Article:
Why a LinkedIn Profile Is Important for Most Professionals
If you’re a professional looking for a job in Alaska, you’ll want to make sure you have a LinkedIn profile and that it’s optimized for opportunity.
When it comes to business networking, there is no better online resource than LinkedIn. The world’s largest professional network boasts more than 347 million members worldwide, including executives from every Fortune 500 company.
Not surprising, a study from Jobvite, a provider of recruiting software, finds that LinkedIn is the network where people do most of their job-seeking activity.
Linking to opportunity
Here’s how people say they most frequently use the site in connection with a job search:
- 40 percent – a contact referred me for a job
- 32 percent – a contact shared a job opportunity
- 32 percent – made a new professional connection
- 32 percent – contact provided an employee’s perspective on a company
Take a look at those first two items again: “a contact referred me for a job” and “a contact shared a job opportunity.” Although some of these instances are in response to job seeker requests, others are unsolicited.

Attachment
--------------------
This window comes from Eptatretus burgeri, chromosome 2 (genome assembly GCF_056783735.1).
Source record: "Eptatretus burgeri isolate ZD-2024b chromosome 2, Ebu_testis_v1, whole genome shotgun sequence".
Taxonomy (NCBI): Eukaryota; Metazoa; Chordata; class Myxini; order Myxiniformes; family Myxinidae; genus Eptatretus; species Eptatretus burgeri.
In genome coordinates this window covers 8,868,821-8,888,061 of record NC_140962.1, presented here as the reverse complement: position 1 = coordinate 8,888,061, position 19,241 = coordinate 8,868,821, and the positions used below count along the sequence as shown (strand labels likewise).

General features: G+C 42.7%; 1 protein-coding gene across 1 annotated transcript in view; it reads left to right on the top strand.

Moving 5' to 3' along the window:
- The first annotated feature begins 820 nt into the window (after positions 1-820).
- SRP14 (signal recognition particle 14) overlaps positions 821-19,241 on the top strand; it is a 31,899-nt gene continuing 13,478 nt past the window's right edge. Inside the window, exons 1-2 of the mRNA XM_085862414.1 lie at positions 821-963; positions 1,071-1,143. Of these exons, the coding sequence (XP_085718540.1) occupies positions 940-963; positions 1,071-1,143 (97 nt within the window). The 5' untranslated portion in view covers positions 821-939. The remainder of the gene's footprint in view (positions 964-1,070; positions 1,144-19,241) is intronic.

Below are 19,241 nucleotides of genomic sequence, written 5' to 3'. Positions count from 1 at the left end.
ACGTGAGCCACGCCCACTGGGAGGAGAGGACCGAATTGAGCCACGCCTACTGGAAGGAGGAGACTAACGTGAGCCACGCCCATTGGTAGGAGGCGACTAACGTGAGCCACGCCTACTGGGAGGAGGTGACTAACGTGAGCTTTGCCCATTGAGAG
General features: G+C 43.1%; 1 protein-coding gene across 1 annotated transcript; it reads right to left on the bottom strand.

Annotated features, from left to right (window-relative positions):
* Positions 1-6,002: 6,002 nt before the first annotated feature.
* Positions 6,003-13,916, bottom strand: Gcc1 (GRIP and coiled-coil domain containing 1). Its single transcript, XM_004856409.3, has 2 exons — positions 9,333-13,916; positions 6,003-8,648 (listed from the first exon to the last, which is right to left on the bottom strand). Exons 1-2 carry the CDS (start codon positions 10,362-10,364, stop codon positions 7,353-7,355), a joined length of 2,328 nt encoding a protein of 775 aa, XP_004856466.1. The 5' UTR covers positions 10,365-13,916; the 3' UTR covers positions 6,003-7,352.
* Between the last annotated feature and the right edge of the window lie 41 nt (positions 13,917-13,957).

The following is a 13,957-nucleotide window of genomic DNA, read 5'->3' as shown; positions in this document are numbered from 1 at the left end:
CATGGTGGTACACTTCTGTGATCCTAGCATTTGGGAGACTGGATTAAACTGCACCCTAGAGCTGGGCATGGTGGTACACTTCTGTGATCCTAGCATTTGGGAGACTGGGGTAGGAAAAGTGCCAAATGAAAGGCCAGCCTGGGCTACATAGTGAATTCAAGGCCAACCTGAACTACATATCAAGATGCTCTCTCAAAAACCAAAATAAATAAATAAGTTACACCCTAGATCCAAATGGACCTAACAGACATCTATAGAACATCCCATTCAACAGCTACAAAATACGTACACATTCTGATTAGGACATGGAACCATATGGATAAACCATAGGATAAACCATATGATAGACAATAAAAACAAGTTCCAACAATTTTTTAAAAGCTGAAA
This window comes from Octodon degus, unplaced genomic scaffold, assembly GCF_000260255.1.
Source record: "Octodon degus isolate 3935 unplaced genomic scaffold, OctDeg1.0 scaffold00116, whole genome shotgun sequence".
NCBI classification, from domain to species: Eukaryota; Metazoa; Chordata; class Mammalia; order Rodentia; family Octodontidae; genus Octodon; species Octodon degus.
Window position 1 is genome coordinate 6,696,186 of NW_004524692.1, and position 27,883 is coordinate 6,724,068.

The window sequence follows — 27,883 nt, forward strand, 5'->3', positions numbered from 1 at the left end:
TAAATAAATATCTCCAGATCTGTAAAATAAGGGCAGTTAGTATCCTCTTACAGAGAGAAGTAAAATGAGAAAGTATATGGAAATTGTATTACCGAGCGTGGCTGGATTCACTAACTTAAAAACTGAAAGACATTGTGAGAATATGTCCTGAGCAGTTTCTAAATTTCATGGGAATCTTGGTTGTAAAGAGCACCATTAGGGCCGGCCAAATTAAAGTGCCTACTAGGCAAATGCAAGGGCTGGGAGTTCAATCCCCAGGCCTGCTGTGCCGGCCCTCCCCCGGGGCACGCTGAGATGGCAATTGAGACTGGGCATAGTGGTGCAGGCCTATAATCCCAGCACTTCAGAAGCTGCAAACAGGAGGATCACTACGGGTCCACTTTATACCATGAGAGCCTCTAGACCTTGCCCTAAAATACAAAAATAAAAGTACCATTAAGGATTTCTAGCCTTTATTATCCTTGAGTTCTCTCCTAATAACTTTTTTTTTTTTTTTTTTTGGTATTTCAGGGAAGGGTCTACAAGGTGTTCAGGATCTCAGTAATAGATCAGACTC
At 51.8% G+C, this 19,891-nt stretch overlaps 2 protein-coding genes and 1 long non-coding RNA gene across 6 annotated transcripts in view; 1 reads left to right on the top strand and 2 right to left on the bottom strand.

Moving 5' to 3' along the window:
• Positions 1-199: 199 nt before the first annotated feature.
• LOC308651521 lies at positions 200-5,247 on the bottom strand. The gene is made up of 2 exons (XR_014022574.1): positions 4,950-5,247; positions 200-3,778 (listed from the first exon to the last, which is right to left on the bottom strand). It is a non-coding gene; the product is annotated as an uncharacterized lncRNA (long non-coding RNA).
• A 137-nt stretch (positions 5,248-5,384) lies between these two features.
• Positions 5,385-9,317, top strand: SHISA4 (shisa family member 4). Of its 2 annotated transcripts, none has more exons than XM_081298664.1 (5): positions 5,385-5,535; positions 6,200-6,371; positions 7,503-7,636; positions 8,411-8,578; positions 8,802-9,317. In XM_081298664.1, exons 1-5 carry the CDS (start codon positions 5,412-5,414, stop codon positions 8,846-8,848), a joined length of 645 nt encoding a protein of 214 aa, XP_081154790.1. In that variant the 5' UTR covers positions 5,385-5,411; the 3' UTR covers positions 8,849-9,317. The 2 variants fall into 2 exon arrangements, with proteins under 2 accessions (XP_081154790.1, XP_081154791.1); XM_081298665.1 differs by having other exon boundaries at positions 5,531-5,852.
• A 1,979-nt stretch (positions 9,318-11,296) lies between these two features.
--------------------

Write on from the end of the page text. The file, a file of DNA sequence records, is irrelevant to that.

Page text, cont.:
Hunting for you
LinkedIn has become a primary tool for recruiters. In fact, 94 percent of recruiters are active on LinkedIn.
What are recruiters doing there?
They are looking for qualified individuals to fill job openings. The process was once known as headhunting. Today, it’s called candidate sourcing — and LinkedIn is a primary source of candidates.
Given that LinkedIn could lead to your next job opportunity, you’ll want to create a profile, if you don’t already have one, and keep it updated.
Include a professional photo, one that will make a favorable impression on a potential employer. People sometimes forget that LinkedIn is a professional network and make poor photo choices. Others decide not to include a photo, which, contrary to belief, doesn’t come across as mysterious; it looks like you have something to hide.
Speaking of hiding, choose your profile header carefully. Some people use their current job title; for example, Vice President of Marketing at XYZ company. Others opt to focus on areas of specialization; one marketing professional’s profile reads, PR – Communications – Marketing – Branding.
The choice is yours. But, whatever you choose, make sure you use a title or terms that are common to your industry. You want recruiters and others to know what you do. As important, when people search, you want them to find you.
LinkedIn is a vast network, and career possibilities grow with your network. Polish your profile, connect with others, and explore ways to interact in the LinkedIn community.
At LinkedIn, if you build it, the job opportunities will come.
Paula Santonocito, a business journalist specializing in employment issues, holds a Workforce Career Coach Facilitator (WCCF) certificate and has been awarded the Global Career Development Facilitator (GCDF) designation.